The dollar rose for a second straight session on Thursday, tracking gains in U.S. Treasury yields, as the Federal Reserve's minutes of its July meeting cemented market expectations that the central bank will reduce its bond-buying program in September. The greenback, however, trimmed gains after data showed U.S. initial jobless claims rose. The report did not change the expectation for tapering next month.
In New York trading, the dollar was up less than 0.1 percent against a basket of currencies at 81.46, after breaking through initial resistance at 81.604, its 200-day moving average. It hit an intra-day high of 81.719—a one-week peak. Against Japan's currency the dollar was last at 98.69 yen, up 1.1 percent.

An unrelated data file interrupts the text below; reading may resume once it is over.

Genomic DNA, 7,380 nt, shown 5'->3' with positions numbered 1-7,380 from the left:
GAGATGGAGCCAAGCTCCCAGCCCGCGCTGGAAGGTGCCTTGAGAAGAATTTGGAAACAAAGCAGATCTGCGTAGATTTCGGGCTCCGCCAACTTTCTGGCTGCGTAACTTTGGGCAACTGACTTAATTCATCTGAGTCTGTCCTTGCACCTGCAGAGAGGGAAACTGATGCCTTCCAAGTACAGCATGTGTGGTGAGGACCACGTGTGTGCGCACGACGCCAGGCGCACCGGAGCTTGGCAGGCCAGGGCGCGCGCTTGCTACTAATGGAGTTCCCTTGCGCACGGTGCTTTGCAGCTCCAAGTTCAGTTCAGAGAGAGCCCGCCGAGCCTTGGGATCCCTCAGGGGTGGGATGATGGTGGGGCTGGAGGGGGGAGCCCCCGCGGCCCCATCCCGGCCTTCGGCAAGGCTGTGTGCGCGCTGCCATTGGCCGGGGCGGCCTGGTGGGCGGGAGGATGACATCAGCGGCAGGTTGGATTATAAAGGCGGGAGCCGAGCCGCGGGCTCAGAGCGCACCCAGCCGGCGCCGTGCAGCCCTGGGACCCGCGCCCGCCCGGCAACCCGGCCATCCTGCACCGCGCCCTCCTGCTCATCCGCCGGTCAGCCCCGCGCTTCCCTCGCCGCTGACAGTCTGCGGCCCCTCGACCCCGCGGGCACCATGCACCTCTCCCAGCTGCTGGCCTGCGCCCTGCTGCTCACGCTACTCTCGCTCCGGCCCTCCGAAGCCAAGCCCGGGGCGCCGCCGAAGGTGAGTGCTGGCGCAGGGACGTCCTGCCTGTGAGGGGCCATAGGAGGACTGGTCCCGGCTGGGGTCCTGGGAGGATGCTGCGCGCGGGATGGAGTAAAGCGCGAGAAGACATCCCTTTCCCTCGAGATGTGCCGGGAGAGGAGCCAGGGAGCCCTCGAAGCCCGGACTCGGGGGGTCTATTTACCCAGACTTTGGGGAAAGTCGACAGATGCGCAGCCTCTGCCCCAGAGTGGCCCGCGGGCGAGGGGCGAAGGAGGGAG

Against the buoyant U.S. dollar, the euro was mostly flat at $1.3361. Earlier in the global session, it had fallen on reported selling by real money accounts. Chartists said support was at $1.3243, the May 1 high.
Europe's common currency is finally garnering support from investors after being shunned during most of the financial crisis. Some investors are convinced that the euro zone—led by Germany—has turned the corner.
The euro zone's PMI figures boosted the euro against the yen, rising 1.1 percent to 131.89 yen. The euro also gained against sterling, up 0.5 percent at 85.68 pence.
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